When Chuck and Lyra Miller retired to the heart of the Bluegrass in 2005, they decided to fulfill a lifelong ambition of starting a small Thoroughbred breeding operation. Only in their wildest dreams could they have imagined they'd be the breeders of a Kentucky Derby contender within just seven years.
Now, the Millers will be cheering on Goldencents, who spent the first year of his life at the couple's Rosecrest Farm and who has qualified for a spot in the Derby starting gates with 129 points.
“I think it's everybody's dream to have a horse in the Derby as an owner or a breeder. It's tremendous gratification, and it's just been a fun ride,” said Chuck Miller from Rosecrest, which is located in Paris, Ky. “We're a small farm, and to produce a horse that had that potential early on is very gratifying. (Trainer) Doug O'Neill has done a tremendous job with him.”
Rosecrest, which also includes a bed and breakfast, is a modest 150-acre operation near Claiborne Farm. The Millers do most of the farm work themselves, so the broodmare band is kept to a tight-knit group of ten, plus two retired horses who graze lazily in view of the guesthouse.
“People come here because we have Thoroughbreds and babies, and it's really exciting to see them get excited about being up close to horses. Some of these people had never been on a farm,” said Miller.
Chuck grew up on a ranch and has spent his life around Quarter Horses, but the couple has followed Thoroughbred racing since the 1980s. As regular attendees to public auctions at Keeneland, they originally planned to breed commercially and began planning breedings with the help of a bloodstock agent.
As anyone in the horse business knows, timing is everything, and the sales market crashed a few seasons after they began foaling mares. Like many others, the Millers cut back on the number of mares they bred each year and planned to race the offspring of those who remained in production.
When Goldencents co-breeder Karyn Pirrello brought $7,000 Banker's Gold mare Golden Works to the farm in foal to new sire Into Mischief, the couple acquired a half-interest in her. In the year Goldencents was born, he was one of just five foals on the farm, surrounded by operations built on hundreds of mares, all hoping for future Derby runners.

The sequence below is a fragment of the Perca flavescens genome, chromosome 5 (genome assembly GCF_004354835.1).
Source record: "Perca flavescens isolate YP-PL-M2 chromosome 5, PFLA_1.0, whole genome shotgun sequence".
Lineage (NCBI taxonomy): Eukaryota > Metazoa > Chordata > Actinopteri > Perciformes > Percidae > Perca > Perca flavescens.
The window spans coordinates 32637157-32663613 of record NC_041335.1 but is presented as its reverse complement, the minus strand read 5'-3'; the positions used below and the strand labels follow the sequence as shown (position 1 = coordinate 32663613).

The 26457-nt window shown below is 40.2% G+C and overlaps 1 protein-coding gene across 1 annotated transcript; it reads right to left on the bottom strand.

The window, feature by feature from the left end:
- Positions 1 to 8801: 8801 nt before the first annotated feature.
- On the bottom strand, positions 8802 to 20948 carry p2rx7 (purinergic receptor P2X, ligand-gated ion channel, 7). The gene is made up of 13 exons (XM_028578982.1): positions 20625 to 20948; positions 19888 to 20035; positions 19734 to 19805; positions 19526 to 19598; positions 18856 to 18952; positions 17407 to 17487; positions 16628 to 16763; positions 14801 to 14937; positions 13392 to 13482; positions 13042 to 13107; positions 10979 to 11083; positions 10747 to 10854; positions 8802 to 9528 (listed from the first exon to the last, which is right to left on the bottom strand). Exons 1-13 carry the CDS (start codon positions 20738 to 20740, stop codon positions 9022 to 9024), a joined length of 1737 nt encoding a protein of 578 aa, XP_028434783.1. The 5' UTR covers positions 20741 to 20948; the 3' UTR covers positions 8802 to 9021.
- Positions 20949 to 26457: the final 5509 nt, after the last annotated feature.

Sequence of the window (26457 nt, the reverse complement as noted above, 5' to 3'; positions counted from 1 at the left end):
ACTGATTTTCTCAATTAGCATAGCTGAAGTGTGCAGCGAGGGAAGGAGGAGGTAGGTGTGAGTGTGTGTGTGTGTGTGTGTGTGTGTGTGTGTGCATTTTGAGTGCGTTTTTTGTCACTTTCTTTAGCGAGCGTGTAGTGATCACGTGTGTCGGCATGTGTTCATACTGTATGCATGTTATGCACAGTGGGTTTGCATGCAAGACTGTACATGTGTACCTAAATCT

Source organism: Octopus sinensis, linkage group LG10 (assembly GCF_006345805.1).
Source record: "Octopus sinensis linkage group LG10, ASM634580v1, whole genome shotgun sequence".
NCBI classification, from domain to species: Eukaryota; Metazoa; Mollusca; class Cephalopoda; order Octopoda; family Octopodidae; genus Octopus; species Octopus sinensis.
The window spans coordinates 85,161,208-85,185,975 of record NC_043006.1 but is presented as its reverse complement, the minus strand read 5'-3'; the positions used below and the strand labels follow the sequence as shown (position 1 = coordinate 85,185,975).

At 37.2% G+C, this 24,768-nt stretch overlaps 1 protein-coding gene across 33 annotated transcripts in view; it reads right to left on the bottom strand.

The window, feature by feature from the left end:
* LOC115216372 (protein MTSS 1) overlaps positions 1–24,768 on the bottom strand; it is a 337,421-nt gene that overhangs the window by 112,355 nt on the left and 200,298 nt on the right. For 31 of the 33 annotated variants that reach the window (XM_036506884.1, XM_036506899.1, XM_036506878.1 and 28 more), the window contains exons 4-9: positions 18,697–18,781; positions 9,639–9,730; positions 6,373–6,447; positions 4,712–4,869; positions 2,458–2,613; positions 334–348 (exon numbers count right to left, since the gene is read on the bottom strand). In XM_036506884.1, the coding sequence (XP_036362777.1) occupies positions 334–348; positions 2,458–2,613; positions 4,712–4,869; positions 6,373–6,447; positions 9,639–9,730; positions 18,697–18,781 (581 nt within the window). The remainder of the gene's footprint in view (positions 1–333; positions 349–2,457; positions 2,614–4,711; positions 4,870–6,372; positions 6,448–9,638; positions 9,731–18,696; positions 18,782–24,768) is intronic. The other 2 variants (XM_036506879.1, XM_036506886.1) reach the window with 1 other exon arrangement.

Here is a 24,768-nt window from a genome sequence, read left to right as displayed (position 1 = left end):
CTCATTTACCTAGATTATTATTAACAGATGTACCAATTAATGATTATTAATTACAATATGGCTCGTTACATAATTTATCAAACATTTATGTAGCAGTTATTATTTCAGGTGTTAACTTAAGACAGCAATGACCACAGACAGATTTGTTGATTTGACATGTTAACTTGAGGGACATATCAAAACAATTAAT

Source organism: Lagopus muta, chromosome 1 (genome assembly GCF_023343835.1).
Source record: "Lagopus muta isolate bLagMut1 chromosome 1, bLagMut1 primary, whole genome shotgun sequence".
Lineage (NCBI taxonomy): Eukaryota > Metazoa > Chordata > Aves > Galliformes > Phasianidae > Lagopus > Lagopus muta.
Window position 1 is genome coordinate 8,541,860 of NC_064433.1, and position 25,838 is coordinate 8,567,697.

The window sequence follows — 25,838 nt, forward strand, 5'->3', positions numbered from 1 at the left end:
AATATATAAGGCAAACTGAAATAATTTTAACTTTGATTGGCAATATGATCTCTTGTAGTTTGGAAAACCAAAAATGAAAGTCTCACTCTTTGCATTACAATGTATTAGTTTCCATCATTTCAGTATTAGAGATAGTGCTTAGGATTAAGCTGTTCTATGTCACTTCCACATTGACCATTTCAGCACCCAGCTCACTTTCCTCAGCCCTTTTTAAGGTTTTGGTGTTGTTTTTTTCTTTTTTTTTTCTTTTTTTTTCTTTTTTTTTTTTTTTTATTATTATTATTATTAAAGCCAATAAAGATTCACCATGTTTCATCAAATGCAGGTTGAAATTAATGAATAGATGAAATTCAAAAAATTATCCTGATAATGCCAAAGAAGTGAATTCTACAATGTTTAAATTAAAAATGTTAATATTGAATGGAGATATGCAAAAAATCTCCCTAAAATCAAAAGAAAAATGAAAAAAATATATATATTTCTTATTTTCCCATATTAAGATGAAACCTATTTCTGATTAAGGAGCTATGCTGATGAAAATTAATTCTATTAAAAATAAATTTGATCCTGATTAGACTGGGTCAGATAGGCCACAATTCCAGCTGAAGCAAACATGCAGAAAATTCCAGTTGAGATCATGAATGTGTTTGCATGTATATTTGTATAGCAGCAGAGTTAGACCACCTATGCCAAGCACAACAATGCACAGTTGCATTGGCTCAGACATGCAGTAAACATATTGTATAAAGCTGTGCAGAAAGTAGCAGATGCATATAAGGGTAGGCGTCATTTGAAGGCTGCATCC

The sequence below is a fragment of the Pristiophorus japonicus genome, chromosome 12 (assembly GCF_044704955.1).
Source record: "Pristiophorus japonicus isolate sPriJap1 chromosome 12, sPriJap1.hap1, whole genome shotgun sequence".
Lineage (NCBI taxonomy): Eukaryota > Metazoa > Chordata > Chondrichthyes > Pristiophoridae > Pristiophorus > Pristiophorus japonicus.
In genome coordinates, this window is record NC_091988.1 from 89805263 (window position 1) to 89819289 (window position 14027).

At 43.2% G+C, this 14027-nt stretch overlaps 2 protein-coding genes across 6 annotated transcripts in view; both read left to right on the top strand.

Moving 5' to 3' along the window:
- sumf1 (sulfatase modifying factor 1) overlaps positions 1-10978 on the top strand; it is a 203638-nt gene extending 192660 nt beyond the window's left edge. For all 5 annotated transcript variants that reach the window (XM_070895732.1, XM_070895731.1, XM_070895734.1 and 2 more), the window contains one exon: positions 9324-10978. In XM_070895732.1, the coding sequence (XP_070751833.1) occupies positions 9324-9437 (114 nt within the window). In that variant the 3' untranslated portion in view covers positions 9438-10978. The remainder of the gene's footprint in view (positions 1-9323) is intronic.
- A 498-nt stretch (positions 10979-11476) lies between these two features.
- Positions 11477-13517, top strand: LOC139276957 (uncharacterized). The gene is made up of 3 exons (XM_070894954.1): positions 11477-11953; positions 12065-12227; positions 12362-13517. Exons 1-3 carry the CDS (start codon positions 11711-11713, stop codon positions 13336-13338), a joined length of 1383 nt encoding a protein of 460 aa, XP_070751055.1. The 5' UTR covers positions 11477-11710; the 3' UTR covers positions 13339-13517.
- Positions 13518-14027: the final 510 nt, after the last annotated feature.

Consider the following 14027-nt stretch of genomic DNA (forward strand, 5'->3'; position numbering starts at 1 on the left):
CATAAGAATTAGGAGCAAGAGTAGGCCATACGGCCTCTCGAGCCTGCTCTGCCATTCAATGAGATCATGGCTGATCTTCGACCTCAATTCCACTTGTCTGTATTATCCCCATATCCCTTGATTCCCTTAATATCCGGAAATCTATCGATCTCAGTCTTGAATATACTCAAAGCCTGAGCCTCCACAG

“So, it's all luck,” he chuckled.
Golden Works' resume was relatively unimpressive at that point. A claiming runner with eight starts and two wins, she had produced only one other runner by the time she was carrying Goldencents in 2009. Her two most recent foals at that time – by Posse and Action This Day – never made it to the track due to illness and injury.
Miller said it was appropriate that the feisty young colt was by Into Mischief, since he always seemed to be up to something. He remembers the little bay running circles around his mother in the field “driving her crazy.”
Other than that, though, Goldencents didn't particularly stand out from the crowd as a youngster.
“Everyone asks me that question, and I'd like to say there was,” said Miller when asked if the colt showed any early brilliance. “But you didn't look out there and say 'man, there's a potential Derby horse.'”
So, when the opportunity came to sell the colt, the Millers took it, sending him to the 2011 Fasig-Tipton Kentucky Fall Yearling Sale, where he went for $5,500 to Web Carroll, agent. The colt made for a nice pinhook about eight months later, selling for $62,000 to W.C. Racing, Dave Kenny, and University of Louisville men's basketball coach Rick Pitino, who races under RAP Racing.
“You have to put this in context of what 2009 was like. People ask me, 'why'd you sell him?' In 2009, the market wasn't very good. This was Into Mischief's first crop. No one knew what he was going to do.”
The local fame of Pitino, partial owner of Goldencents, isn't particularly striking for Miller.
“I hadn't really thought about it,” he chuckled. “Rick had a heck of a month: NCAA champion, his son goes to [the University of] Minnesota to coach, and he got a horse in the Derby.”
What does stand out for Miller is the colt's versatile performance in the Grade 1 Santa Anita Derby. The victory not only cemented Goldencents' status as a top points-earner but proved to Miller that the colt can rate and rally and doesn't always turn in the front-running trip he took in the Grade 2 San Felipe Stakes.
“He can't do that in the Derby, obviously. He's going to have to come off the pace, and he's got a closing kick, I think,” said Miller.
Although Miller isn't sure Goldencents will be the favorite come Derby Day, he believes the mischievous colt will be one of the top four or five contenders for the win. But he doesn't plan to make the trip to Louisville to watch the performance.
“The owners have a big group, and they're very excited. I wouldn't want to rain on the parade. It's their day.”
Miller said he and his wife have several invitations to Derby parties around Paris and will be cheering for their first Derby horse from a friend's living room.
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